The use of technology in the dry bulk shipping industry has evolved a lot over the years, but it all started back in the 1930s with the introduction of the Telex machine.
If you’re too young to remember the Telex machine, imagine a typewriter keyboard and a printer connected to the telephone network – or more accurately the old telegraph system. That was all you needed to send and receive text-based messages over the wires. With the recent advancements in digital technology and mobile communications, it’s hard to believe that many of the practices we use today actually date back to this time. For example; starting every message with the recipient/ sender (i.e. client name/ broker name) made perfect sense when the post room boy was responsible for printing it out and delivering it to the right person. Many of the acronyms we use today can also be traced back to the Telex machine where the number of characters in a message was limited.
Following on from the popularity of the fax machine in the 1980s, new digital tools have gained widespread adoption with the most prominent ones falling into four main categories.
Ship tracking information provides useful visibility of the global fleet but is something of a commodity these days with many re-sellers simply offering a ‘cleaned’ version of the raw data.
Broker ERP systems
Every brokerage house needs a system of record – where key fixtures and ship data are stored – and the adoption of these tools played a key role in helping to improve how data was organised across the business.
Modern instant messaging applications – like WhatsApp, WeChat and Skype – provide ease of use and privacy as well as a more personal touch.
Commerical voyage management systems
These internal databases are used extensively to enhance communications and help organise documentation post-fixture.
As for where the industry will go next, there are differing views. However, much of the debate revolves around the actual need for shipbrokers in the future – with shipowners being more pessimistic on this point than the brokers themselves.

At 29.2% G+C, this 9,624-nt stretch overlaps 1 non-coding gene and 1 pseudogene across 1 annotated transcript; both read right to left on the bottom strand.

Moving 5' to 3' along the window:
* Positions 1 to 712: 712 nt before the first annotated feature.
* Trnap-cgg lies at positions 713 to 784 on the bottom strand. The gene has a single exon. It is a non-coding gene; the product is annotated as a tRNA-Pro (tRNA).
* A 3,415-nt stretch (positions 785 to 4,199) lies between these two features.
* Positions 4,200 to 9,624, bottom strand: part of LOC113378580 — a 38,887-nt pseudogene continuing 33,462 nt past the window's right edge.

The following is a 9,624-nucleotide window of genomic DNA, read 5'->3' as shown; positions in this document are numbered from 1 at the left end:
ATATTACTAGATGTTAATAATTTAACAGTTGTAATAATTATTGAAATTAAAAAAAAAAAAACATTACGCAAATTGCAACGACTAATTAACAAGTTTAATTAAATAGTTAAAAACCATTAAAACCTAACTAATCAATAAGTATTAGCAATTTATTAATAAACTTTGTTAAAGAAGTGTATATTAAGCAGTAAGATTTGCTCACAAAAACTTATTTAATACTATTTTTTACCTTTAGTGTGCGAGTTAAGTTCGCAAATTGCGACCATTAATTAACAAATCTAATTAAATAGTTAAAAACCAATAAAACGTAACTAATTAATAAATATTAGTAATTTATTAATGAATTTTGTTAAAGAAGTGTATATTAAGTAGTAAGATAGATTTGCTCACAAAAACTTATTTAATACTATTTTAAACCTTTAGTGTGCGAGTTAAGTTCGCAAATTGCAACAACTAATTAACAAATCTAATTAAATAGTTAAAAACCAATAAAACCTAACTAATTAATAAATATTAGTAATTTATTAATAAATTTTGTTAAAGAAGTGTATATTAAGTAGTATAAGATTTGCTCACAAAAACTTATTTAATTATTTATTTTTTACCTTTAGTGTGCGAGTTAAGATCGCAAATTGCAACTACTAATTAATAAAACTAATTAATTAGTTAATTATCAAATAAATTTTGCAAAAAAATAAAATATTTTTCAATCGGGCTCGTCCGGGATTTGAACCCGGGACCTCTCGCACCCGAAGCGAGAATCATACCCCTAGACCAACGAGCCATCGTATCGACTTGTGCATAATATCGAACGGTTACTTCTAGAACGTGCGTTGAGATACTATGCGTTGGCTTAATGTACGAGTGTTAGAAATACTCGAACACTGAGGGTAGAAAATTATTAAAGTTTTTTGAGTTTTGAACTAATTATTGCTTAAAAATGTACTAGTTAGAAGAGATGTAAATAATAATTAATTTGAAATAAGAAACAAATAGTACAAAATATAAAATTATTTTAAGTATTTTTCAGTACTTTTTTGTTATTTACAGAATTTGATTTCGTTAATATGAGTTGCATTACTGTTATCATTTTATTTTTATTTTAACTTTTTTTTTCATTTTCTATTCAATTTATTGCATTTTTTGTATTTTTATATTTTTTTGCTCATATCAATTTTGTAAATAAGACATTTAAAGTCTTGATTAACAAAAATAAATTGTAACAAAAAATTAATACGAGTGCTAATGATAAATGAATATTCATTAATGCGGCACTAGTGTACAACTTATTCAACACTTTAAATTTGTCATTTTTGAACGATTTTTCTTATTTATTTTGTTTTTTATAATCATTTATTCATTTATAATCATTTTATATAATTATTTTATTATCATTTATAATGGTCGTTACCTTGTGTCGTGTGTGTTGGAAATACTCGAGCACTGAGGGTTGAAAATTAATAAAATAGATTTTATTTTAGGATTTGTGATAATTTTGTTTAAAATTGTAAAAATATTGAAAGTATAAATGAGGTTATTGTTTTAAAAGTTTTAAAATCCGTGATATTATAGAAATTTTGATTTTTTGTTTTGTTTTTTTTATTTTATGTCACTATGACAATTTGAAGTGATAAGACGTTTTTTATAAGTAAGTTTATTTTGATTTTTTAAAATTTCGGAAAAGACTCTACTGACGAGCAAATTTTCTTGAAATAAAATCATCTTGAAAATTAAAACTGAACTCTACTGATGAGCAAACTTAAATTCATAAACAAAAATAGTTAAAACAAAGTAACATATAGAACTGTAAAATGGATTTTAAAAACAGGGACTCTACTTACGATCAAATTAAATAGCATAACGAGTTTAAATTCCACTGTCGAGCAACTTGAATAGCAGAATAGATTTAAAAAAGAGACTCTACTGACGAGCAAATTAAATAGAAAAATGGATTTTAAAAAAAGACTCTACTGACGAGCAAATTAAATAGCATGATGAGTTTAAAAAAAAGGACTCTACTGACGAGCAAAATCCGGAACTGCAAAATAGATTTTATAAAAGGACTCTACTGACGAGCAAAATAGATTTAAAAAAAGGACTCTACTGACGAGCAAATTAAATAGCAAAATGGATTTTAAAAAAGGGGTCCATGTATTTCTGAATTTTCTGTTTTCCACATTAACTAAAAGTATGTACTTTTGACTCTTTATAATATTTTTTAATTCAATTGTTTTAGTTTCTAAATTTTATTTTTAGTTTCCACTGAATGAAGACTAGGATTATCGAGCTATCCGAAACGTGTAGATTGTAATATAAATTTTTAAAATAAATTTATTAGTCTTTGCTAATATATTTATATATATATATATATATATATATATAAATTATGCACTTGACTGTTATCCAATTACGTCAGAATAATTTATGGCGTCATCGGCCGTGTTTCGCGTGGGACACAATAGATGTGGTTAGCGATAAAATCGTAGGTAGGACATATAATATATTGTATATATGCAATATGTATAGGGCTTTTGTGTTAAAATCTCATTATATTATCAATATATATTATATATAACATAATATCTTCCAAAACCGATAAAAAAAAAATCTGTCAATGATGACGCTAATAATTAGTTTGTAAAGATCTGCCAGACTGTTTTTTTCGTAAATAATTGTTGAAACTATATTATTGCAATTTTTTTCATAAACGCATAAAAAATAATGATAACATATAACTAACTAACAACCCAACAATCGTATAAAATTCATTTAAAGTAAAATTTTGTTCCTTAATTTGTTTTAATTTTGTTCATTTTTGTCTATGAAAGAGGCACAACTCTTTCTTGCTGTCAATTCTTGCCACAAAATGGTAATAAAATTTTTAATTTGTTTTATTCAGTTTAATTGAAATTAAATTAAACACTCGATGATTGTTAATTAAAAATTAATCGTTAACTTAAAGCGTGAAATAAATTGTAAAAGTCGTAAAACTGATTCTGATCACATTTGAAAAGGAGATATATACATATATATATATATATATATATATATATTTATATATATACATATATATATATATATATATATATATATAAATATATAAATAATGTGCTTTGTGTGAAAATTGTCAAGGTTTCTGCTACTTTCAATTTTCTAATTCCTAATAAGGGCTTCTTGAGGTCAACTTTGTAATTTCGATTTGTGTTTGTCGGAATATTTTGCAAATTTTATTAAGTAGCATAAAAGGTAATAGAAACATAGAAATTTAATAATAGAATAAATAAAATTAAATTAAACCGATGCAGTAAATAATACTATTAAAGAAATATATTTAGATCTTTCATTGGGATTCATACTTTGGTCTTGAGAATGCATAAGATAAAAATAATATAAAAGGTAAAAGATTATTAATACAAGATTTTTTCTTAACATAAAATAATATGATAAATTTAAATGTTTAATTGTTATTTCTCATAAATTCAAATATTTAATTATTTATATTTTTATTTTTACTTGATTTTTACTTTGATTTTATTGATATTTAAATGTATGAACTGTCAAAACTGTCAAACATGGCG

“The middleman role played by brokers faces a threat from the emergence of technology that would allow owners to cut brokers out by logging directly on to a database to find cargo. In fact, some companies are already developing systems tailor-made for the shipping industry.”
More interestingly though, it appears that the debate on the impact of new technology for shipbrokers hasn’t changed for decades – this quote was actually expressed back in 1996. At Shipamax, we have a less partisan take on the future of shipping and will explain here why we remain optimistic.
Despite all the talk of digital technology changing business models and entire industry sectors, we believe that digitisation will be more transformative for chartering and shipbroking operations than disruptive. Technological innovation will not create new markets but will have the potential to revolutionise the way different parties communicate with each other – and that can only be a good thing.
The promise of brokerless shipbroking will seem very appealing to a lot of people but if you consider the fundamental role that the shipbrokers play, it’s clear this will never happen. Purely online shipbroking solutions fail to take into account the value of the relationships that shipbrokers build and maintain and the power of the market gossip and intelligence they uncover. In reality, it’s the sharing and careful distribution of this private information that brings both sides together and provides the liquidity. Of course, computer systems can help with some elements of the process, but to replicate this entire ‘human’ process digitally – and at scale – is just not feasible.
So, how can technology help – where are the opportunities for such a people-centred business? For us, the future of shipping and technology lies in the efficient processing and management of information. Here are the key developments we are seeing in this area.
Trend 1: Masters of data processing
Given the sheer volume of communication and the range of different stakeholders, streamlining the processing of information can free up time for brokers to add more value to their clients. Of course, reading multiple emails and reports can be a good training exercise for a junior broker, but inputting positions into an internal position list isn’t going to be a good use of time for more senior team members. Fortunately, this is the kind of thing that can now be done just as well by a computer.